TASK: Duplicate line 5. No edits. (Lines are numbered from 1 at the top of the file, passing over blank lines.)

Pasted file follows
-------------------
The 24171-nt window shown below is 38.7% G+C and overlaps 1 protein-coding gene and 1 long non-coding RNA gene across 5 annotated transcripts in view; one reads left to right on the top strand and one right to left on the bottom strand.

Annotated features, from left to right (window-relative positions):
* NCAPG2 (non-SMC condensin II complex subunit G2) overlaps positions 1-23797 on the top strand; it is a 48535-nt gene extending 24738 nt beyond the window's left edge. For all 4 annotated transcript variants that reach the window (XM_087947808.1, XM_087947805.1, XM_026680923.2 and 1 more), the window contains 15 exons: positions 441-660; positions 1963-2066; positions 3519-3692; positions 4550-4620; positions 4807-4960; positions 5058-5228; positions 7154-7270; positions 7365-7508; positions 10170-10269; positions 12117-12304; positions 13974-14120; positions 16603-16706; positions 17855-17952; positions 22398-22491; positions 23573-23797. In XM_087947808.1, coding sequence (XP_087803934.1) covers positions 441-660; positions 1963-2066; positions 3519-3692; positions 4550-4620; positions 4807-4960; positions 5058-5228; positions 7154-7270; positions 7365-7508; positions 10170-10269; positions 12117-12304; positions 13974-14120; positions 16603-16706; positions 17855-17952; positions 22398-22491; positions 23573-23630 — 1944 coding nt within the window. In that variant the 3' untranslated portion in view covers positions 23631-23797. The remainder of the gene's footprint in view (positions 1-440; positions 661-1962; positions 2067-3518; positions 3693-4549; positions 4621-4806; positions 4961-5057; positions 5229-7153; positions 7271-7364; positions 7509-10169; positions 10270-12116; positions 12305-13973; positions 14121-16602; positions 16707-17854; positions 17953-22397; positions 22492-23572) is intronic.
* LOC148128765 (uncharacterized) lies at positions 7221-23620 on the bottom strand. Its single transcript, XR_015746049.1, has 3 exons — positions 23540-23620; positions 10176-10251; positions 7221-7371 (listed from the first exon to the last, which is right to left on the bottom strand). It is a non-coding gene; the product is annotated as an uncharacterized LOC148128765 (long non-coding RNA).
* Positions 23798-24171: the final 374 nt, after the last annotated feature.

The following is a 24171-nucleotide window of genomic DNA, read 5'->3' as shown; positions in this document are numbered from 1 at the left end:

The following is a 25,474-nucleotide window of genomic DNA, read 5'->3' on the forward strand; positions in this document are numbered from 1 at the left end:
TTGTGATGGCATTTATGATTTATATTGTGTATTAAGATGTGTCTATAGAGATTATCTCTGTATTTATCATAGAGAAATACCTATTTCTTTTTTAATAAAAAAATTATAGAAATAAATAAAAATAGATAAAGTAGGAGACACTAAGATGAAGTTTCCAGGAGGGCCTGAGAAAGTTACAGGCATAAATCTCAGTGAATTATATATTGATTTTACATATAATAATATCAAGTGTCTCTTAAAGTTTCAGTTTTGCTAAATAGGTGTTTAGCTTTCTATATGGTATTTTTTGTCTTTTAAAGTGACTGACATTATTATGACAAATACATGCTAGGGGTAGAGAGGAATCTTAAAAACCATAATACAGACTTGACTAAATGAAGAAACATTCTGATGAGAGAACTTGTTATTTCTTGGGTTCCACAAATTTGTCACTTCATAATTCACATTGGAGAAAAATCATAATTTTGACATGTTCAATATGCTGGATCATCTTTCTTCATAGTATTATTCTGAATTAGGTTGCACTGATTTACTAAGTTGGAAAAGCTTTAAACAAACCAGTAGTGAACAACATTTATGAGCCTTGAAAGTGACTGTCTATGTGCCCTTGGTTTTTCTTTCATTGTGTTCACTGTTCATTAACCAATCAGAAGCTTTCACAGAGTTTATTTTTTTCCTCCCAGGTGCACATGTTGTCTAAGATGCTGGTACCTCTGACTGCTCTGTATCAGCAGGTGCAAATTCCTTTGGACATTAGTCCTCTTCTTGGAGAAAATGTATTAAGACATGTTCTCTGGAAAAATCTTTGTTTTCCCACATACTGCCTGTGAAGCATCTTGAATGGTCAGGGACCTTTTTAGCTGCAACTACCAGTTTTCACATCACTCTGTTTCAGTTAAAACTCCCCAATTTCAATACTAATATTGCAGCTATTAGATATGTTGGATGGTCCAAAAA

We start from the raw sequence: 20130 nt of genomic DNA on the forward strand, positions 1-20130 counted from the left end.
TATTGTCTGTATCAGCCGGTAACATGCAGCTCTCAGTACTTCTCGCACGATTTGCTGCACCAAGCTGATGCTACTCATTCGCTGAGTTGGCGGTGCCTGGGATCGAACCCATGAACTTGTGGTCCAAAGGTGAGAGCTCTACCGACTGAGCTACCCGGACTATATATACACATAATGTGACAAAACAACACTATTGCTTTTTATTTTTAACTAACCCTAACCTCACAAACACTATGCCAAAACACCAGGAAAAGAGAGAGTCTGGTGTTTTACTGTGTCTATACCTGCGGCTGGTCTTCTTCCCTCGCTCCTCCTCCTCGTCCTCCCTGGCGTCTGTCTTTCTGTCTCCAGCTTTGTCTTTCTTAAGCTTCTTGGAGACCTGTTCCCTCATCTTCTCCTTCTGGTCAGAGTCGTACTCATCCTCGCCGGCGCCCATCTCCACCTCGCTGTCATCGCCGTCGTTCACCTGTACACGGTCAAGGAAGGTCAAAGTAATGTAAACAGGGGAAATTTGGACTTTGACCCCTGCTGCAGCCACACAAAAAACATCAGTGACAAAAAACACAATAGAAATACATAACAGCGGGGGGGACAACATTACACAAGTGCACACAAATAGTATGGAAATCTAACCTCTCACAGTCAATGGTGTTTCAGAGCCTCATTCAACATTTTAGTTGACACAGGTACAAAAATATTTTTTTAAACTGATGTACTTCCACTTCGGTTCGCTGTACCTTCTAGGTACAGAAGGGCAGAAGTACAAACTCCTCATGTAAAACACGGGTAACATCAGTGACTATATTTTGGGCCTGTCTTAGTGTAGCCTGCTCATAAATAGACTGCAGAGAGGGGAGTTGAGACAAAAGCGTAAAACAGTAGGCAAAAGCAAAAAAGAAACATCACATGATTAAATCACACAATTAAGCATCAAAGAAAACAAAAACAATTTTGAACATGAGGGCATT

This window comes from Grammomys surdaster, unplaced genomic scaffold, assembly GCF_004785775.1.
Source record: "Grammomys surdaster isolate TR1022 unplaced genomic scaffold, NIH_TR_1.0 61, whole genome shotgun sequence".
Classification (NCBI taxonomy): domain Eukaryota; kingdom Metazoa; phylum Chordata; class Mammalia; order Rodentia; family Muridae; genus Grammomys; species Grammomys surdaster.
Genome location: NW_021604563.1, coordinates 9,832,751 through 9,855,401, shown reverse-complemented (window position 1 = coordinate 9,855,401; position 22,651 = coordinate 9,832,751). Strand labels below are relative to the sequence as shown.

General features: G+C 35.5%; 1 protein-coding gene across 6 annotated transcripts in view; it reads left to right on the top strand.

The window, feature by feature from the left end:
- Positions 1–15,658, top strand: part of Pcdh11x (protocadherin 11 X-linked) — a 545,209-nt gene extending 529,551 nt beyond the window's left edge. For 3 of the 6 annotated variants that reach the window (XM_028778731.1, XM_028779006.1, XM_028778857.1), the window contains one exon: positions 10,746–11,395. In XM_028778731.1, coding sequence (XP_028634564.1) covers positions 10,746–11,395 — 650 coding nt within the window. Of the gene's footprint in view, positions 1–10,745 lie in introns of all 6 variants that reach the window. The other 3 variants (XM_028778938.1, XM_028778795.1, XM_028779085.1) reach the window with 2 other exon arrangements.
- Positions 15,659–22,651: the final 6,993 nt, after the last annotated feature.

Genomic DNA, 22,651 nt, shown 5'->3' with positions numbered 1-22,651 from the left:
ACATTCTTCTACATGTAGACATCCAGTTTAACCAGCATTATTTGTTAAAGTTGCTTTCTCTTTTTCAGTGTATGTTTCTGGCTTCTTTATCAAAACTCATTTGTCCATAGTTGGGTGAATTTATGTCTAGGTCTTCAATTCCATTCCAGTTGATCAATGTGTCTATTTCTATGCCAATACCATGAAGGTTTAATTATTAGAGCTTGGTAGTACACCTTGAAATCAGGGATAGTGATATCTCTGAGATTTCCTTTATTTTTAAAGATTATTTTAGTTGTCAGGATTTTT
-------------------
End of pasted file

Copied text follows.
* Positions 23798-24171: the final 374 nt, after the last annotated feature.